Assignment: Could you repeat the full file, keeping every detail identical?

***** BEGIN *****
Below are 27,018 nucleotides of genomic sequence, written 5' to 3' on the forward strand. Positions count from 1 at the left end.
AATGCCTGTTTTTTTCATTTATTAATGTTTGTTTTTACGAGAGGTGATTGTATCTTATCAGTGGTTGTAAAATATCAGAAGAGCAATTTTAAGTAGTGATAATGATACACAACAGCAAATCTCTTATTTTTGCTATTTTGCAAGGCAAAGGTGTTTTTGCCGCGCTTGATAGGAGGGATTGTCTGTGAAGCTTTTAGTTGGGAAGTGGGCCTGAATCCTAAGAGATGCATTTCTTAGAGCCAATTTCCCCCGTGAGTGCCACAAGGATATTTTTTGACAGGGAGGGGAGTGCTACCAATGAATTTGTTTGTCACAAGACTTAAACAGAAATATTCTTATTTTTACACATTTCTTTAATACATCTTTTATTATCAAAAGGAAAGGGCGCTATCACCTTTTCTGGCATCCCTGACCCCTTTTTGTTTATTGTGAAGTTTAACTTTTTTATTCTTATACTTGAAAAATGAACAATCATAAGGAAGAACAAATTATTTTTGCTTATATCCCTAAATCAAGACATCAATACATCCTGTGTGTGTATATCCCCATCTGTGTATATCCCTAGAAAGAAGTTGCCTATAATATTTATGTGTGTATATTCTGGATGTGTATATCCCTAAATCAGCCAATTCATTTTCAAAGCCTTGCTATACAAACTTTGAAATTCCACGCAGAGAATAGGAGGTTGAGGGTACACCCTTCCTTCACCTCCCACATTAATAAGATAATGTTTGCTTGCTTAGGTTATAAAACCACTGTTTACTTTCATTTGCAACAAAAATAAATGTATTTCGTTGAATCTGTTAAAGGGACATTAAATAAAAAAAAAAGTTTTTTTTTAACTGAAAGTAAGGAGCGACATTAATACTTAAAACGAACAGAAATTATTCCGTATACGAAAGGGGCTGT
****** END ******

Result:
Below are 27,018 nucleotides of genomic sequence, written 5' to 3' on the forward strand. Positions count from 1 at the left end.
AATGCCTGTTTTTTTCATTTATTAATGTTTGTTTTTACGAGAGGTGATTGTATCTTATCAGTGGTTGTAAAATATCAGAAGAGCAATTTTAAGTAGTGATAATGATACACAACAGCAAATCTCTTATTTTTGCTATTTTGCAAGGCAAAGGTGTTTTTGCCGCGCTTGATAGGAGGGATTGTCTGTGAAGCTTTTAGTTGGGAAGTGGGCCTGAATCCTAAGAGATGCATTTCTTAGAGCCAATTTCCCCCGTGAGTGCCACAAGGATATTTTTTGACAGGGAGGGGAGTGCTACCAATGAATTTGTTTGTCACAAGACTTAAACAGAAATATTCTTATTTTTACACATTTCTTTAATACATCTTTTATTATCAAAAGGAAAGGGCGCTATCACCTTTTCTGGCATCCCTGACCCCTTTTTGTTTATTGTGAAGTTTAACTTTTTTATTCTTATACTTGAAAAATGAACAATCATAAGGAAGAACAAATTATTTTTGCTTATATCCCTAAATCAAGACATCAATACATCCTGTGTGTGTATATCCCCATCTGTGTATATCCCTAGAAAGAAGTTGCCTATAATATTTATGTGTGTATATTCTGGATGTGTATATCCCTAAATCAGCCAATTCATTTTCAAAGCCTTGCTATACAAACTTTGAAATTCCACGCAGAGAATAGGAGGTTGAGGGTACACCCTTCCTTCACCTCCCACATTAATAAGATAATGTTTGCTTGCTTAGGTTATAAAACCACTGTTTACTTTCATTTGCAACAAAAATAAATGTATTTCGTTGAATCTGTTAAAGGGACATTAAATAAAAAAAAAAGTTTTTTTTTAACTGAAAGTAAGGAGCGACATTAATACTTAAAACGAACAGAAATTATTCCGTATACGAAAGGGGCTGT